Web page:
Irm Hermann

Irm Hermann (b. 1942) is perhaps best understood as Schygulla with no illusions to shed. Her characters’ arcs tend to begin where her counterpart’s end—already bitter, determined to mine what bounties she can from a wicked world. Fassbinder often juxtaposes the two actresses, giving Schygulla the human tragedy but Hermann the survivor’s edge. In Pioneers in Ingolstadt, Hermann is Alma, a confident local who trades favors for money. Though only a few inches taller than Schygulla, she towers over her in their shared scenes, Berta’s innocence in matters of love cast in ludicrous relief by Anna’s brazenness (propositioning soldiers in the park) and pragmatism (“If I were as smart as you, I’d starve.”) In The Merchant of Four Seasons, she’s married to Schygulla’s brother Hans (Hans Hirschmüller), an unraveling alcoholic. Ignoring her in-law’s aspersions, she takes a lover while Hans recuperates from a heart attack, then plots with him to cheat her husband at business. Again her height is salient; in a moment of intimacy, she confesses to the much shorter Hans that their difference in stature amuses her. She bears a faint resemblance to the lanky, offbeat character actresses then thriving in the New Hollywood (Shelley Duvall, Karen Black), and like them, can transform from scene to scene, taking on unexpected coltishness. But for much of the time, Fassbinder makes Hermann appear dowdy, cloaking her lean, porcelain frame in drab housedresses and unflattering glasses in Merchant and a wardrobe of black as the mute assistant who regards Schygulla with contempt in The Bitter Tears of Petra von Kant. The latter role, a mistreated servant, uneasily echoes her own association with Fassbinder, whom she claims beat her severely following a rejection. She featured in almost all the director’s early films, but worked with him only sparsely after 1975. “He could never let go,” she professed. “…Death was Rainer’s relaxation.”.—Steven Mears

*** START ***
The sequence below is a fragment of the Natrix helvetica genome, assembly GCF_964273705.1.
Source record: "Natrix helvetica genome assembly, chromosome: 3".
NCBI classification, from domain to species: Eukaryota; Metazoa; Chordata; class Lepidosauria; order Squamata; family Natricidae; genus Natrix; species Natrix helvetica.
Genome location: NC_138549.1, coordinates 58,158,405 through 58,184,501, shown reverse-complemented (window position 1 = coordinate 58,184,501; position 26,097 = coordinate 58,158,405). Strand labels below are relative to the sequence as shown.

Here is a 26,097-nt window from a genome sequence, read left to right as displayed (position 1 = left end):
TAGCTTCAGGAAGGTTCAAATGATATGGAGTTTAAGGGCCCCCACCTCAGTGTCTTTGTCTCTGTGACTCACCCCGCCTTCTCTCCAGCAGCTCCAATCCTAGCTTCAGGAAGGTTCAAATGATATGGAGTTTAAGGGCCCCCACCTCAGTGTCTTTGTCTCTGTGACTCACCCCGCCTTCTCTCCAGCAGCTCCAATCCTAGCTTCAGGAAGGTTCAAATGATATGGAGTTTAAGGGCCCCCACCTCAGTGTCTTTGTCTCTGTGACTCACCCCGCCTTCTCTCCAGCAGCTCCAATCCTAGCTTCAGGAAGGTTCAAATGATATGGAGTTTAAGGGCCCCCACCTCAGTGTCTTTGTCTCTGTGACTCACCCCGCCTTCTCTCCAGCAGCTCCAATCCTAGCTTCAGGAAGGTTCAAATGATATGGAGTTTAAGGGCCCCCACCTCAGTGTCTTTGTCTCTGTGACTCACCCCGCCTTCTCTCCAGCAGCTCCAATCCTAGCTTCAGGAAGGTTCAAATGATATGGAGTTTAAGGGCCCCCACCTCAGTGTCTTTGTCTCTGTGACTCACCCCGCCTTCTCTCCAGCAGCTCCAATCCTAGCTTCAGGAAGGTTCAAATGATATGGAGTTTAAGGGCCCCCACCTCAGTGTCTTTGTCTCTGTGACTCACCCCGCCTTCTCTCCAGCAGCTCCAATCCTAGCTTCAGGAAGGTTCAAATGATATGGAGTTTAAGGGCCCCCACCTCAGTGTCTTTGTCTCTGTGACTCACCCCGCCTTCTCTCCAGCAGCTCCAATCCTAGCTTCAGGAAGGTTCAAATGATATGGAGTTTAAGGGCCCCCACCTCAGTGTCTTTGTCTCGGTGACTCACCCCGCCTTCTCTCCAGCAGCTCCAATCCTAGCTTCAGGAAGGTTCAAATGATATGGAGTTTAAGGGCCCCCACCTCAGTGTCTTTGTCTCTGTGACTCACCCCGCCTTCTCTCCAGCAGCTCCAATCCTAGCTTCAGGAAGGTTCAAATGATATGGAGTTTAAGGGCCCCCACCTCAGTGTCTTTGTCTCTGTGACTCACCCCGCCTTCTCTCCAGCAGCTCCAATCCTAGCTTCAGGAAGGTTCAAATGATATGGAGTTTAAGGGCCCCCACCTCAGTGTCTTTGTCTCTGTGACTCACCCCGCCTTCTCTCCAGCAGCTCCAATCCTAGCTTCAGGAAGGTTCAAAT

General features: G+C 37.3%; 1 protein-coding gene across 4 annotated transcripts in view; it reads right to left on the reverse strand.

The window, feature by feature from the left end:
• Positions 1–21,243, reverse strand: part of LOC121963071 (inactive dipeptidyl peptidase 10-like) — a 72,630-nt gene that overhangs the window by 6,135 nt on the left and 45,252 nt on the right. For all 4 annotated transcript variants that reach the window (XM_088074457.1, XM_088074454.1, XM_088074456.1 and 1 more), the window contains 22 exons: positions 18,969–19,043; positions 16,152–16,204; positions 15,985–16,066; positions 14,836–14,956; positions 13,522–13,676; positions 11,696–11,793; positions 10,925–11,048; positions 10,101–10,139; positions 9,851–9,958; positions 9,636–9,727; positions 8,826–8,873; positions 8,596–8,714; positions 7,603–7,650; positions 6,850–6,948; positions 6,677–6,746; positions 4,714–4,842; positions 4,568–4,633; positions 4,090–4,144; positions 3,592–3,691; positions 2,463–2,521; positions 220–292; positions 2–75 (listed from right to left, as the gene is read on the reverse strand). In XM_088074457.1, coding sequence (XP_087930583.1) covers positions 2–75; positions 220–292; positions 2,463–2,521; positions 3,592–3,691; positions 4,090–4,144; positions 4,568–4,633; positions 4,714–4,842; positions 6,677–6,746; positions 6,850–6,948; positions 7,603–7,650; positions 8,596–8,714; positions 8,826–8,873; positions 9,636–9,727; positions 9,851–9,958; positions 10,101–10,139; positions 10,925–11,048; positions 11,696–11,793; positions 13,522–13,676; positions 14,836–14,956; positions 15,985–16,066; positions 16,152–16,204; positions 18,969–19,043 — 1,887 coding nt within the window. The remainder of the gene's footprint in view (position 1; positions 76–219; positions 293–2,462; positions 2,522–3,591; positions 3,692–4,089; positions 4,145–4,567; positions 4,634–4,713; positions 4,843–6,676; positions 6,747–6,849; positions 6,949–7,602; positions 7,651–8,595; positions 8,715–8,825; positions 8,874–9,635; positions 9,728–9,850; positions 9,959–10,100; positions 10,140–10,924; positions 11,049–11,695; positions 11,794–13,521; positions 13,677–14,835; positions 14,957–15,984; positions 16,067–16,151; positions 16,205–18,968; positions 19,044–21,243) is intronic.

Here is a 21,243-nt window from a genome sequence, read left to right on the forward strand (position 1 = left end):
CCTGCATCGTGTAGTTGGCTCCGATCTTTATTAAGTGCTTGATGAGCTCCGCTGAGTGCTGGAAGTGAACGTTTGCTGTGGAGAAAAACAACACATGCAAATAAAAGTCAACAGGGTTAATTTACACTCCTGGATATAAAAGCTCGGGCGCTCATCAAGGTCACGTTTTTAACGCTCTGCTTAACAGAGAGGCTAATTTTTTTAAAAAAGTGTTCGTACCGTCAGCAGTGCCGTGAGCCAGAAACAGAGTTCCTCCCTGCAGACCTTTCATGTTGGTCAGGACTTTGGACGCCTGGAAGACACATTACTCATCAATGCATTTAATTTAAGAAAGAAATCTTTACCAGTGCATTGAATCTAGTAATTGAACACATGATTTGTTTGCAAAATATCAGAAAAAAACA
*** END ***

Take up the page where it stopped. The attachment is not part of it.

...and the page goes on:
Brigitte Mira